Fast Fact #4 for #MHM #MHAM

Did you know that over half (60%) of Americans are concerned about the stigma around mental illness?

What is stigma?

Stigma is when someone, or even you yourself, views a person in a negative way just because they have a mental health condition. Some people describe stigma as a feeling of shame or judgement from someone else. Stigma can even come from an internal place, confusing feeling bad with being bad.

One in 5 Americans is affected by mental health conditions. Stigma is toxic to their mental health because it creates an environment of shame, fear and silence that prevents many people from seeking help and treatment.

What can you do?

Firstly, it helps to learn more about stigma and how it affects you. You can do so by taking the National Alliance on Mental Illness’ (NAMI) StigmaFree Quiz, then looking at the answers to learn about the effects of stigma and what you can do to help.

Second, if you’ve ever been affected by stigma because of a mental health condition, know that you’re not alone. As stated above, one in five Americans are affected with mental health conditions and six out of ten are also concerned about letting anyone know they are affected. Remember, having mental health issues is not wrong and it does not make you a bad person. Stigma is harmful because it can stop us from seeking the help we need but there is hope if you take the time to understand it so you can educate those around you about it. Just don’t let the learning and educating get in the way of getting help for yourself. Below is an infographic about how to address stigma:

What about being LGBTQ+?

LGBTQ+ individuals are almost three times more likely to experience a mental health condition like depression or anxiety. The rate is higher among the LGBTQ+ community because of discrimination and prejudice based on sexual orientation or gender identity. Additionally, the diversity of the LGBTQ+ community adds more stressors like racism and prejudice based on ethnicity and culture. Unfortunately, these divisions can come from those closest to us like family members, colleagues, faith leaders, community members, healthcare providers, and other institutions. With all these issues coming from different sides, it is absolutely crucial that stigma surrounding mental illness be removed.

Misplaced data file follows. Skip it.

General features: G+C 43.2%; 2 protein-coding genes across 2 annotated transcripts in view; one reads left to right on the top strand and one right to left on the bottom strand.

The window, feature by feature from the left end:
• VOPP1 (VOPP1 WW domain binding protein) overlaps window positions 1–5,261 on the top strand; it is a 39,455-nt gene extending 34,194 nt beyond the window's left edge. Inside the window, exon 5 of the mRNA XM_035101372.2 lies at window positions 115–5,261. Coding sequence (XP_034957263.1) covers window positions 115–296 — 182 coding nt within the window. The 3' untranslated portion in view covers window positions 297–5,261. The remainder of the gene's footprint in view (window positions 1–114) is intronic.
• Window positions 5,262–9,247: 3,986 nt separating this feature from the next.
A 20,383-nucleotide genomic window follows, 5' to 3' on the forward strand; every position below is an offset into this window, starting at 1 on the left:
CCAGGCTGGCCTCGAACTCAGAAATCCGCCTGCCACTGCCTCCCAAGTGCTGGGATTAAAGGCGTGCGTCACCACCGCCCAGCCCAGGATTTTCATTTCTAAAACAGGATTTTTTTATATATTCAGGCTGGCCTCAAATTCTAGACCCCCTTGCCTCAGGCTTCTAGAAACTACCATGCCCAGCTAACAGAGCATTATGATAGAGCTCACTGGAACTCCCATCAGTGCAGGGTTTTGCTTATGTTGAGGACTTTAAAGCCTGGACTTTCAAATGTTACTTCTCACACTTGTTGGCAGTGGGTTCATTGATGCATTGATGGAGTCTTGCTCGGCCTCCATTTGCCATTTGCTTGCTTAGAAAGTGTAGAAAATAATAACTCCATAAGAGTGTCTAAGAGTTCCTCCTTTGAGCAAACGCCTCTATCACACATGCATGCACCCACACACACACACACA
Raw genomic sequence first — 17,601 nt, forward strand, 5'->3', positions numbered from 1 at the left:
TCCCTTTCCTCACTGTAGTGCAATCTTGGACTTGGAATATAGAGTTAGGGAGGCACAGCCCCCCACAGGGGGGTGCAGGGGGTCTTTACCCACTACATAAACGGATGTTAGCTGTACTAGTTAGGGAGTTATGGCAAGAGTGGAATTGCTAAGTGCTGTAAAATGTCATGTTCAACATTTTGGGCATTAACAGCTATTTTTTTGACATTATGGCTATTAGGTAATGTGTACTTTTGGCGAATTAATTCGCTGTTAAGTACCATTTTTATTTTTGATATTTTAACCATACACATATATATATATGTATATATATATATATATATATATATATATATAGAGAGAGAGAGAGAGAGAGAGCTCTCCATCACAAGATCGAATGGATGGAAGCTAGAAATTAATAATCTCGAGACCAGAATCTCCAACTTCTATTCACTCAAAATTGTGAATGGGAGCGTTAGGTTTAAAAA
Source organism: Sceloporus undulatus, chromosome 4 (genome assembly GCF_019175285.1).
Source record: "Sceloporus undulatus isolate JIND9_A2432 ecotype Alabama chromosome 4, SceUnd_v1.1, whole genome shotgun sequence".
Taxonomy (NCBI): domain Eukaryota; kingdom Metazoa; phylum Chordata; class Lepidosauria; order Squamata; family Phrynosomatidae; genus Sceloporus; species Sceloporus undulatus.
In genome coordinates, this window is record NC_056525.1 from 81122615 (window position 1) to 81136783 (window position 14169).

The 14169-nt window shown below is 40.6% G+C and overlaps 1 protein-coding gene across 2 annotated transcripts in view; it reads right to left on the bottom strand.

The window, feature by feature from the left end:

“You have a right to be seen, be heard and be healthy in body, mind and spirit. Your voice can help end the dual discrimination and stigmatization that members of LGBTQ communities often face.”

Stop Stigma Sacramento

Here are some things you can do thanks to Stop Stigma Sacramento:

  • Embrace friends and family members who may be living with a mental health condition. Mental illness doesn’t discriminate, but sometimes people do. Your peers or friends may encounter different forms of prejudice and discrimination than you do, and it is important to let them know you can be trusted. Sometimes all it takes is a hug, a call or a positive text.
  • Learn the ways stigma can hurt individuals and families, the resources for help and the ways that different prejudices or backgrounds can further contribute to community- and internalized self-stigma. Understand what individuals and families living with mental health conditions are going through and how support can be provided.
  • Reach out if someone you know is becoming more withdrawn, anxious or isolated. Encourage them to seek help, offer to accompany them to a counseling appointment or just invite them out for coffee. Stay in touch and find ways to provide encouragement, support, hope and help, knowing that they may be facing sources of stigma and prejudice that differ from your own.
  • Look for opportunities to get involved. Use your voice, in person and online, to share your mental health journey and raise awareness about the effects of stigma. It’s not always easy to take a stand, but your courage can help remind and educate others that mental health challenges are real and common, and that LGBTQ communities continue to face persistent barriers to treatment.

Last but certainly not least, if you’re an LGBTQ+ Veteran who is experiencing mental health issues, know that you’re not alone either. In fact, the VA has made strides in reaching out to LGBTQ+ Veterans, letting them know that they are there to serve ALL Veterans. Below are some videos about opening up and here is a resource from Make the Connection about Coming Out to Your Provider.

Sources & Additional Reading (These will also be shared on the SITREP socials throughout the month.)

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